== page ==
The music progresses gently throughout the two acts. In melody and harmony it is very attractive music, seldom approaching avant-garde techniques, with just enough piquant dissonances to give a fresh sound. It is mostly gentle, soothing music that belies the underlying drama of the story. As I was unable to read enough of the supertitles in the first half, too much of the narrative impact passed me by.

On a dramatic level, Considering Matthew Shepard is a powerful work with a strong emotional punch. As music director Cheryl Anderson says, “It is a timely story and one that encourages us to reawaken our love for the appreciation of one another beyond the boundaries of race, ethnicity, religion, politics, sexual orientation, gender definition, economic background or age. It invites us to take a stand for love, forgiveness, understanding, and justice.”

There is much to enjoy in this production. Cheryl Anderson and Joseph Ribeiro have created a musical stage work of great beauty with wonderful singing.

Monterey County Composers’ Forum

By Scott MacClelland

AT A QUARTER TO THREE on Sunday afternoon, the Monterey County Composers’ Forum at Hidden Valley had attracted an audience of only about twenty—including the composers themselves. Those so-far gathered blamed fears of the coronavirus. But soon the audience swelled past thirty who came to enjoy a one-hour, mostly bucolic concert of new and newish music titled “The Times They are A-Changing.” Not all regular members of the MCCF attended the program, scaled down to just six works.

Mary O Lesher began the parade with her own Translucent Lute Suite, a charming nature-loving folksong that she sang accompanied herself on six-string guitar. Regular contributing member Rick Yramategui took to the piano for Dale E Victorine’s Panoramas—Suite for Piano, three persuasive movements using traditional tonal harmonies and classical procedures. Yramategui remained at the keyboard for his own The Frozen Ground, a stark picture of winter but with a cozy warm middle section. To get the sharply etched image he kept the two hands widely separated in the opening section and its reprise.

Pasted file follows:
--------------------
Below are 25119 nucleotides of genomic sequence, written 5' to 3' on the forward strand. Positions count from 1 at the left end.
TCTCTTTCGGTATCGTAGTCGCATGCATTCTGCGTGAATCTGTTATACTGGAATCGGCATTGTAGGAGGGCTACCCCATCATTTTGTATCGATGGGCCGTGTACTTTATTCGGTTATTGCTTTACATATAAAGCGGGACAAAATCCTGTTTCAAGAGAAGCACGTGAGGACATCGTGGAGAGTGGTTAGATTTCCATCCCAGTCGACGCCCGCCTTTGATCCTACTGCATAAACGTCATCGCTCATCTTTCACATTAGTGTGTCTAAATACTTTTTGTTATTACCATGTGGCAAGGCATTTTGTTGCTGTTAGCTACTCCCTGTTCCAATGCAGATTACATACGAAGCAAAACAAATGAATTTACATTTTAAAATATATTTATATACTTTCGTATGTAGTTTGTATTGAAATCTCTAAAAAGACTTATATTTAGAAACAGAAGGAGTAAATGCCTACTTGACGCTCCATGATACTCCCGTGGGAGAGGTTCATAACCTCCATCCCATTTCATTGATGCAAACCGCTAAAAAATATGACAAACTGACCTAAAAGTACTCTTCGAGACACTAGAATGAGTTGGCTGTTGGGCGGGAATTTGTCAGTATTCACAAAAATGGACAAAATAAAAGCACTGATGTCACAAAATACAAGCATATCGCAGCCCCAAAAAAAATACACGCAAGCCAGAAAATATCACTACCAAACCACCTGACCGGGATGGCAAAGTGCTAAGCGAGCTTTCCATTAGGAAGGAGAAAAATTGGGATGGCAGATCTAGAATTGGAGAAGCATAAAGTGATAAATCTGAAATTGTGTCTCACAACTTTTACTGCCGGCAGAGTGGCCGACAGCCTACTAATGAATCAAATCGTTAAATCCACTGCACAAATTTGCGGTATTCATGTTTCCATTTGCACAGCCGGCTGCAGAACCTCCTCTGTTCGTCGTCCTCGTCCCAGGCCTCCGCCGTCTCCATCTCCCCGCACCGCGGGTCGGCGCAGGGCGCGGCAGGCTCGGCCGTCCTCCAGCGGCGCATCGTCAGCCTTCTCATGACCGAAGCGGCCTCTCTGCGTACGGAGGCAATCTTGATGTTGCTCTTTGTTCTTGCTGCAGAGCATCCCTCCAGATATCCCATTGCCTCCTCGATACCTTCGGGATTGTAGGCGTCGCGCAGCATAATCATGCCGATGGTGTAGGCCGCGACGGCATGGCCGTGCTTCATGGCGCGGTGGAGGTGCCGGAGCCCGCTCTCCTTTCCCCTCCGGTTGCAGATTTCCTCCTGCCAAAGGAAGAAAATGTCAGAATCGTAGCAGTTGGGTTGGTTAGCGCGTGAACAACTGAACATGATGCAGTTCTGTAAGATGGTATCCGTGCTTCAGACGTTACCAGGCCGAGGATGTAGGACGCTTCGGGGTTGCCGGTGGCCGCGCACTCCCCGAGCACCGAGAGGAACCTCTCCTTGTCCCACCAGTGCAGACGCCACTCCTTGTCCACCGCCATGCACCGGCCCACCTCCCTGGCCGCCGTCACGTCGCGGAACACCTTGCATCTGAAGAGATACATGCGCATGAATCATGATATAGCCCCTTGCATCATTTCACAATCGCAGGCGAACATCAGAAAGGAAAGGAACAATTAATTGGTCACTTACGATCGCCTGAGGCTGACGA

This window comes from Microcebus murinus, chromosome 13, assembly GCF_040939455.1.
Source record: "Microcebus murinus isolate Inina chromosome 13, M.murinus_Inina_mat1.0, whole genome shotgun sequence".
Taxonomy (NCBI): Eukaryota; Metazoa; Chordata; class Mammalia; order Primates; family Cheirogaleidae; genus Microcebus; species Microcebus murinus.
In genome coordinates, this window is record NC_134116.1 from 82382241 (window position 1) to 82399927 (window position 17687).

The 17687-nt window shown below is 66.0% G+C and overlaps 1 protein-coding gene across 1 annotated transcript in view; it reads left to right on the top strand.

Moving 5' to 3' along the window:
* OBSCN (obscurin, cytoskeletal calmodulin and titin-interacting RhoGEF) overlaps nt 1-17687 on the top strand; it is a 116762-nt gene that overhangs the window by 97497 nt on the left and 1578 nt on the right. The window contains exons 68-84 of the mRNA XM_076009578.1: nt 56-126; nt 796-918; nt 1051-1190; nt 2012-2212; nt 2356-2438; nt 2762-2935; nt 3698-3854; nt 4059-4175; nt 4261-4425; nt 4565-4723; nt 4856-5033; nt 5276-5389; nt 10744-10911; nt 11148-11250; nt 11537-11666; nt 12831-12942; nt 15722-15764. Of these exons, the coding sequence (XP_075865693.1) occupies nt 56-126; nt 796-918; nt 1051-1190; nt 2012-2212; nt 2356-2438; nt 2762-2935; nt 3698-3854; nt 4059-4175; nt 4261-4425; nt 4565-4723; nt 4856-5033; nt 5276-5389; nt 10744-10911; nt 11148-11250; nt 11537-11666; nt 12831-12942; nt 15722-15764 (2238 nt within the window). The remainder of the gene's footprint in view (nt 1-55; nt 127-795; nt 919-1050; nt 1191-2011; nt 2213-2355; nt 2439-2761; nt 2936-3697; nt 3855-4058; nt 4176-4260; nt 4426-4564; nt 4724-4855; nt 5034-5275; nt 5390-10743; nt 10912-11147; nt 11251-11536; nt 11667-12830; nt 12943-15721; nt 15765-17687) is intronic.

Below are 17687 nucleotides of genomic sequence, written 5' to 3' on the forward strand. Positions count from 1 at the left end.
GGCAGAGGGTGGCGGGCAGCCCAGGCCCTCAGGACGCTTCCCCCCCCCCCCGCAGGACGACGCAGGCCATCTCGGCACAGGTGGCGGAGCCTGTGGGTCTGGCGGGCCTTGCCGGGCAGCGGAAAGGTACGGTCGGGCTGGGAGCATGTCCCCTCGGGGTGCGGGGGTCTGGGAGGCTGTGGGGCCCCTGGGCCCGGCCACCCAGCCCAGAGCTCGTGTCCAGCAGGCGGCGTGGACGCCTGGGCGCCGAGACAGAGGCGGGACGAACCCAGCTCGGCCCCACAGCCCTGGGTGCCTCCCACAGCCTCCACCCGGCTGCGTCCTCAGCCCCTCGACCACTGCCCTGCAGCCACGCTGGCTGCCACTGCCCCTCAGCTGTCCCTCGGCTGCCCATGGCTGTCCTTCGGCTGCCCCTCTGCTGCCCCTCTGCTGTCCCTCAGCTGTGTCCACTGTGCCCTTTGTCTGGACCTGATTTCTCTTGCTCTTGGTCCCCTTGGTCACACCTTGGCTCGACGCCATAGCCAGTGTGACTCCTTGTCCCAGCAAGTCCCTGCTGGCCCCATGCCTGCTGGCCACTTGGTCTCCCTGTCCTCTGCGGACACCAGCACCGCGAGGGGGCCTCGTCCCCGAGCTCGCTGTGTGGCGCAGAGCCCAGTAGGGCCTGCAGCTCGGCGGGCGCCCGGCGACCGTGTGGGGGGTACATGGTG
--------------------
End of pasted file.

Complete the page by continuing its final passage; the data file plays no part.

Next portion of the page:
Doug Ovens (pictured), a fairly recent member of the club, explained that his Largo for Violin and Piano was first performed in midtown Manhattan on September 10, 2001. Calling it an “accidental elegy” he laid down a line of tolling, bell-like chords on the piano while violinist David Dally began his sad part with no vibrato. As the six-minute work unfolded the violin became assertive and dramatic. Dally then took on Carleton Macy’s Fantasy on a 13th Century Tune, a compact set of variations on the old Dies Irae melody. (For Macy, it was a kind of catharsis owing in part to the recent loss of important people in his life. He said it contained both sweetness and anger.)

Finally, Paula Kaiser played her own Seasons of Monterey for six-string guitar. She explained that her co-composer, flutist Julie Roseman, was unable to join in due to injury from a recent vehicle accident. At the start of the second movement, Fog, Kaiser imitated the flute by blowing through her cupped hands. For Fall she called on a lot of harmonic effects. For Rain, she was briefly joined by Lesher who wielded a rain stick. The piece lasted 18 minutes and underscored Kaiser’s mastery of the guitar, talent as a composer and sensitivity as a performer.     

Against all expert medical advice, some of these composers actually shook hands with the performers of their music!